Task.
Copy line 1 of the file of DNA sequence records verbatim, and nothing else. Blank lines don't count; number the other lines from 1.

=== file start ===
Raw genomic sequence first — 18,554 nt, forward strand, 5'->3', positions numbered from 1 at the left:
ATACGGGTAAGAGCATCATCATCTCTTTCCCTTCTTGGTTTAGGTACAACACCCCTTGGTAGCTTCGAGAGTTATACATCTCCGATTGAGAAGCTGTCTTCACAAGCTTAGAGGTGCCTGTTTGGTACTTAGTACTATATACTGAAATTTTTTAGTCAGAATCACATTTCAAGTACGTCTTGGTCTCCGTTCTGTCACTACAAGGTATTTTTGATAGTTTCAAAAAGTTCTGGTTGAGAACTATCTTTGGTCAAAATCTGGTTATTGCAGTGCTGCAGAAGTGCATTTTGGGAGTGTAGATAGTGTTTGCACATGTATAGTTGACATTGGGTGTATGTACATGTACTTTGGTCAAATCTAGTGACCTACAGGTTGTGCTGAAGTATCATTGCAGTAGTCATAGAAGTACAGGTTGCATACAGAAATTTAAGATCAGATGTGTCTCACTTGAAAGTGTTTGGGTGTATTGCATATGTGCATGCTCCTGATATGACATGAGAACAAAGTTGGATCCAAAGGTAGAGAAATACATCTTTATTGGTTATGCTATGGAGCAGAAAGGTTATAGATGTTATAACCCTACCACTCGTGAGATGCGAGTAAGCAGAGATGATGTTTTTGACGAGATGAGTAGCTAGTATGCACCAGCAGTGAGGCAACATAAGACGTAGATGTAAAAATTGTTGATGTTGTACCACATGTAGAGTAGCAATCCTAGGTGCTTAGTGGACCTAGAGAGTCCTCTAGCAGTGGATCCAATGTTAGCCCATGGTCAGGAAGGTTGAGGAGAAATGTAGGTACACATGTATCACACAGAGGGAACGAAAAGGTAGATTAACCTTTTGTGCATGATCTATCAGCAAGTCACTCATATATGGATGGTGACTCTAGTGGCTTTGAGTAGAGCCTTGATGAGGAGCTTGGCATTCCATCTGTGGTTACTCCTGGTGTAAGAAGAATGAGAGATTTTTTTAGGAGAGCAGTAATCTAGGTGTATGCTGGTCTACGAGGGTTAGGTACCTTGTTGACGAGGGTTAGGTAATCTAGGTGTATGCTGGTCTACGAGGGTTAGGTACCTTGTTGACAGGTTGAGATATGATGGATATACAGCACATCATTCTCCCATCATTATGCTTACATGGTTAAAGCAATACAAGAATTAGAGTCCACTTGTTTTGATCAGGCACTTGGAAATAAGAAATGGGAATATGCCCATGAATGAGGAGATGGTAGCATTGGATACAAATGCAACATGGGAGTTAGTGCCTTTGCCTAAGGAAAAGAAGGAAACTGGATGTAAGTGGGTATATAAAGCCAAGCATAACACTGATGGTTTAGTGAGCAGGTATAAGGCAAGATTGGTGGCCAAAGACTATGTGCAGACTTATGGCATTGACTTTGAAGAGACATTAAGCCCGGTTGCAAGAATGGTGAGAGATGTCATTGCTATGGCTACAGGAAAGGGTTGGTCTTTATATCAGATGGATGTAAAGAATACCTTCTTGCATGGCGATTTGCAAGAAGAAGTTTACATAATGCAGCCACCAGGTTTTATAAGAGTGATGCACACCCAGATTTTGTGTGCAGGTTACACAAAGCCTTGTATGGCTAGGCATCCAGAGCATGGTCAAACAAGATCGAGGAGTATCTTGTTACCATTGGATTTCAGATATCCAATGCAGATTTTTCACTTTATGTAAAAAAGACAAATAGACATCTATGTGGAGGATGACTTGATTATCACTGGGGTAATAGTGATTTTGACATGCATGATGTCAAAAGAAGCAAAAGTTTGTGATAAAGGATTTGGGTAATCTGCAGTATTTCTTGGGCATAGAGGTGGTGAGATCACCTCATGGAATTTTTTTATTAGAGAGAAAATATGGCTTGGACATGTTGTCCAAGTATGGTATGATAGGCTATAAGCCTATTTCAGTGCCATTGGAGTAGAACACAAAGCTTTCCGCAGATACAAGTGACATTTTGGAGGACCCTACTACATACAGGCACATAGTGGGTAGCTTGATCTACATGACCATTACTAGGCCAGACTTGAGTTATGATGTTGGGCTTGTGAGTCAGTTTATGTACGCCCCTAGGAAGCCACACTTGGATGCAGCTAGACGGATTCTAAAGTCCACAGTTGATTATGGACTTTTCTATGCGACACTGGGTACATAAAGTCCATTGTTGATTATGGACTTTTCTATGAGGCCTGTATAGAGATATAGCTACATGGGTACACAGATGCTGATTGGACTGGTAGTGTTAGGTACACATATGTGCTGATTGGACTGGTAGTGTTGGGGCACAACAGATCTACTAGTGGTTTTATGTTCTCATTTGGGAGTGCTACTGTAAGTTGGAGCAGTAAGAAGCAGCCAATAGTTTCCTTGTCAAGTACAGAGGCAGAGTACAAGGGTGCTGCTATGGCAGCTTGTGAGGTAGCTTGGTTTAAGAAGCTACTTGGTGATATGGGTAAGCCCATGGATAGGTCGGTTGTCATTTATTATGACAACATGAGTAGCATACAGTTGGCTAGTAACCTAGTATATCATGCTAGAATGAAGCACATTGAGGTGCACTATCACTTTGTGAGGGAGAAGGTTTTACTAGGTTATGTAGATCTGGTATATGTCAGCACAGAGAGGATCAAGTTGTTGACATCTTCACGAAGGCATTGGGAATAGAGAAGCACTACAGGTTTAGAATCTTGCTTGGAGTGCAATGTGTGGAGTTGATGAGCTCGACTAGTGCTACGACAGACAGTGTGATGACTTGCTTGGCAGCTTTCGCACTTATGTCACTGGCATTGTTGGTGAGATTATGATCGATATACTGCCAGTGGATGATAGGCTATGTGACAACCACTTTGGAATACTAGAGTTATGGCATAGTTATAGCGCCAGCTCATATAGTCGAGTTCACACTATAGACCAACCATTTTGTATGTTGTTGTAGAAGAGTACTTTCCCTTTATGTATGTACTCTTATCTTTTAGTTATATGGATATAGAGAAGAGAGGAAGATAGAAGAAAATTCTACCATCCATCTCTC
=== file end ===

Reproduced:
Raw genomic sequence first — 18,554 nt, forward strand, 5'->3', positions numbered from 1 at the left: